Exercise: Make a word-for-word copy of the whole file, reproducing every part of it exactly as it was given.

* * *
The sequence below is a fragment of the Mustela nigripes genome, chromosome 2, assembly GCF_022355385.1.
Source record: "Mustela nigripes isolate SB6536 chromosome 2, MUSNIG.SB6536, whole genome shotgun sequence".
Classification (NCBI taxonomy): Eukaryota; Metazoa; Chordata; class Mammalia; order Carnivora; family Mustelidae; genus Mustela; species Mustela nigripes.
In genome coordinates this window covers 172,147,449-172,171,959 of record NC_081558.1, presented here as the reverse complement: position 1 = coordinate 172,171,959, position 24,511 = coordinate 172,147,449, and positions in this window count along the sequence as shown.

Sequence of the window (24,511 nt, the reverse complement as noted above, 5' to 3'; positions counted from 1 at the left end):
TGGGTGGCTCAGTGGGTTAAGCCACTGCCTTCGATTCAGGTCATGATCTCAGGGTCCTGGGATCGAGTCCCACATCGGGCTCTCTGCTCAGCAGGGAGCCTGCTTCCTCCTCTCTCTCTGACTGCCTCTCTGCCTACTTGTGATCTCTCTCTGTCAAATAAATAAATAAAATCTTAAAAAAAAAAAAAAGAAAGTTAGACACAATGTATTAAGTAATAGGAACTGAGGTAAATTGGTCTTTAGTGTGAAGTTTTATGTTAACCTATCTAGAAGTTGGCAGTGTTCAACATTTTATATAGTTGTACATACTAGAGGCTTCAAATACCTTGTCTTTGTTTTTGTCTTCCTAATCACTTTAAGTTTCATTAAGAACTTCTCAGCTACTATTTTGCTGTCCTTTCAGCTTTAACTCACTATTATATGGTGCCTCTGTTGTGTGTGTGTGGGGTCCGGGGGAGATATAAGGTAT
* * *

The sequence below is a fragment of the Mustela nigripes genome, chromosome 2, assembly GCF_022355385.1.
Source record: "Mustela nigripes isolate SB6536 chromosome 2, MUSNIG.SB6536, whole genome shotgun sequence".
Classification (NCBI taxonomy): Eukaryota; Metazoa; Chordata; class Mammalia; order Carnivora; family Mustelidae; genus Mustela; species Mustela nigripes.
In genome coordinates this window covers 172,147,449-172,171,959 of record NC_081558.1, presented here as the reverse complement: position 1 = coordinate 172,171,959, position 24,511 = coordinate 172,147,449, and positions in this window count along the sequence as shown.

Sequence of the window (24,511 nt, the reverse complement as noted above, 5' to 3'; positions counted from 1 at the left end):
TGGGTGGCTCAGTGGGTTAAGCCACTGCCTTCGATTCAGGTCATGATCTCAGGGTCCTGGGATCGAGTCCCACATCGGGCTCTCTGCTCAGCAGGGAGCCTGCTTCCTCCTCTCTCTCTGACTGCCTCTCTGCCTACTTGTGATCTCTCTCTGTCAAATAAATAAATAAAATCTTAAAAAAAAAAAAAAGAAAGTTAGACACAATGTATTAAGTAATAGGAACTGAGGTAAATTGGTCTTTAGTGTGAAGTTTTATGTTAACCTATCTAGAAGTTGGCAGTGTTCAACATTTTATATAGTTGTACATACTAGAGGCTTCAAATACCTTGTCTTTGTTTTTGTCTTCCTAATCACTTTAAGTTTCATTAAGAACTTCTCAGCTACTATTTTGCTGTCCTTTCAGCTTTAACTCACTATTATATGGTGCCTCTGTTGTGTGTGTGTGGGGTCCGGGGGAGATATAAGGTAT